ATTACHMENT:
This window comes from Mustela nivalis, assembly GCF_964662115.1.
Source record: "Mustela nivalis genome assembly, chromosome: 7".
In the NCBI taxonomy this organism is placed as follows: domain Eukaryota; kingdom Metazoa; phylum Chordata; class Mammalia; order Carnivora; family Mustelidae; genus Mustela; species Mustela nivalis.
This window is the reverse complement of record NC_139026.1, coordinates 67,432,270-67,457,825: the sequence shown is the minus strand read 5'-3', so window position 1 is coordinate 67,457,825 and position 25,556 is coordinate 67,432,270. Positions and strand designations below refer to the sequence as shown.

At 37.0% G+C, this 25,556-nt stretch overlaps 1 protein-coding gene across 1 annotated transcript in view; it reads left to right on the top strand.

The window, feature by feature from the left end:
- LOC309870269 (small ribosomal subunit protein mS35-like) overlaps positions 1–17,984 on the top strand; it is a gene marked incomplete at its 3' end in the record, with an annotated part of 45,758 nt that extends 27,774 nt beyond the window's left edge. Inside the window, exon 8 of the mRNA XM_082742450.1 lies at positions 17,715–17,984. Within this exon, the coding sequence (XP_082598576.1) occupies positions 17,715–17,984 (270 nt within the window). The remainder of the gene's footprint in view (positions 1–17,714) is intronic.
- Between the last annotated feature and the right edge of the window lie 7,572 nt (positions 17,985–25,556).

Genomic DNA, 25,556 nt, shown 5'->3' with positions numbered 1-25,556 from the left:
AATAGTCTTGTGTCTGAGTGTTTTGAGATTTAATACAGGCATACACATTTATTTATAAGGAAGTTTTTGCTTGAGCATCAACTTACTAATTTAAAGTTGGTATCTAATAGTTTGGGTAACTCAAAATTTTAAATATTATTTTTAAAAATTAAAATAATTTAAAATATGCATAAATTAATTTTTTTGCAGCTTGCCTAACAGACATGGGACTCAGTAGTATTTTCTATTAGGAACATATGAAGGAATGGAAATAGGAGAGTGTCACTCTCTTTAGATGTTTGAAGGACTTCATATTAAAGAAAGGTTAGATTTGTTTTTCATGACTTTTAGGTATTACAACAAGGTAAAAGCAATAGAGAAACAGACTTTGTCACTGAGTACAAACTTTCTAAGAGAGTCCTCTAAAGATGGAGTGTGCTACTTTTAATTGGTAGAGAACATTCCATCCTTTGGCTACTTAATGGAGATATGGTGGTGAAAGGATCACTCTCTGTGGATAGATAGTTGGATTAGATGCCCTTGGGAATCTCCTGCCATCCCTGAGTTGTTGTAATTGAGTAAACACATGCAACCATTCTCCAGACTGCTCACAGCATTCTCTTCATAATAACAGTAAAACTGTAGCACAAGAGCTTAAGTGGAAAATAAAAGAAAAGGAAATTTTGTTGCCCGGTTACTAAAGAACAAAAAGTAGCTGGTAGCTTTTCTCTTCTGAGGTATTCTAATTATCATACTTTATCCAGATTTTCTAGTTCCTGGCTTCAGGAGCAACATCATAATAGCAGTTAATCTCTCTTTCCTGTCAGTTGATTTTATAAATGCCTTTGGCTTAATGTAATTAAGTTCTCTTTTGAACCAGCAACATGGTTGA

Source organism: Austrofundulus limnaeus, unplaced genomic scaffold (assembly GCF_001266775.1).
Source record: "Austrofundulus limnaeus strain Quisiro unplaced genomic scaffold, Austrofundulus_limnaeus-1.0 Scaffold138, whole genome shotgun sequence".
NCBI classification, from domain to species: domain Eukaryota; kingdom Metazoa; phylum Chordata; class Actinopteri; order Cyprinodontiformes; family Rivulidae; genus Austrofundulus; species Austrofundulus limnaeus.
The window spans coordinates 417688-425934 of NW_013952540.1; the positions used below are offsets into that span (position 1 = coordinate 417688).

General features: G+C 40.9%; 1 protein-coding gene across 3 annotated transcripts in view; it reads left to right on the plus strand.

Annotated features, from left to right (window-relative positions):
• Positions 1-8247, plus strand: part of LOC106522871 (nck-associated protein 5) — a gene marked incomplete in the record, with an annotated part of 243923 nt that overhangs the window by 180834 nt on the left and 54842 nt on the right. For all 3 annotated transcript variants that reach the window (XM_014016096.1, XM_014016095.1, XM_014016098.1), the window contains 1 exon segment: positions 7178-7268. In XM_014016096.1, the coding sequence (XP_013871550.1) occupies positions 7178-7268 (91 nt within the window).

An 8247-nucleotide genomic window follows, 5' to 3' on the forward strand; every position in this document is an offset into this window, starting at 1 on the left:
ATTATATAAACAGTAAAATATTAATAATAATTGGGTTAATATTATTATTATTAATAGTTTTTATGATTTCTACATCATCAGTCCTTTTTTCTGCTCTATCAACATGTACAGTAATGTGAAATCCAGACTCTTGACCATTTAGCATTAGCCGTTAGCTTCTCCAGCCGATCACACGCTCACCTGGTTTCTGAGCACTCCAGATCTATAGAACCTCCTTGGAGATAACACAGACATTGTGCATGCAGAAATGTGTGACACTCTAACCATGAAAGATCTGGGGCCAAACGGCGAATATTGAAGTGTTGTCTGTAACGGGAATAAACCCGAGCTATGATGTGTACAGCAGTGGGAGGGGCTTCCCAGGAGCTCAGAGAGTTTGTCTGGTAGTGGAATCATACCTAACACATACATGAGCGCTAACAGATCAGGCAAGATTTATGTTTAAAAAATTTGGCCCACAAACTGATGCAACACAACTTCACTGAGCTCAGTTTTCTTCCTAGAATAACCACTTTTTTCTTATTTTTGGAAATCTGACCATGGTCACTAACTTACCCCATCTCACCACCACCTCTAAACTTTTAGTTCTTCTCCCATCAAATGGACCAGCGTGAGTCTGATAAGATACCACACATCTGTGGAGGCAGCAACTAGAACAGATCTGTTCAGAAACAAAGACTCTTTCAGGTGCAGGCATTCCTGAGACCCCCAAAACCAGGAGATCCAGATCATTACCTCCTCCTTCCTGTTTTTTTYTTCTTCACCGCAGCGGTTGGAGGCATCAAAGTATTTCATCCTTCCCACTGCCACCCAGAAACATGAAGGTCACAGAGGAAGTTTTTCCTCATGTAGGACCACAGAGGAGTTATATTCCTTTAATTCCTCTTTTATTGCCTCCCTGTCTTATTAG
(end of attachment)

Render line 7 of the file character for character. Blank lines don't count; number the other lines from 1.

- LOC309870269 (small ribosomal subunit protein mS35-like) overlaps positions 1–17,984 on the top strand; it is a gene marked incomplete at its 3' end in the record, with an annotated part of 45,758 nt that extends 27,774 nt beyond the window's left edge. Inside the window, exon 8 of the mRNA XM_082742450.1 lies at positions 17,715–17,984. Within this exon, the coding sequence (XP_082598576.1) occupies positions 17,715–17,984 (270 nt within the window). The remainder of the gene's footprint in view (positions 1–17,714) is intronic.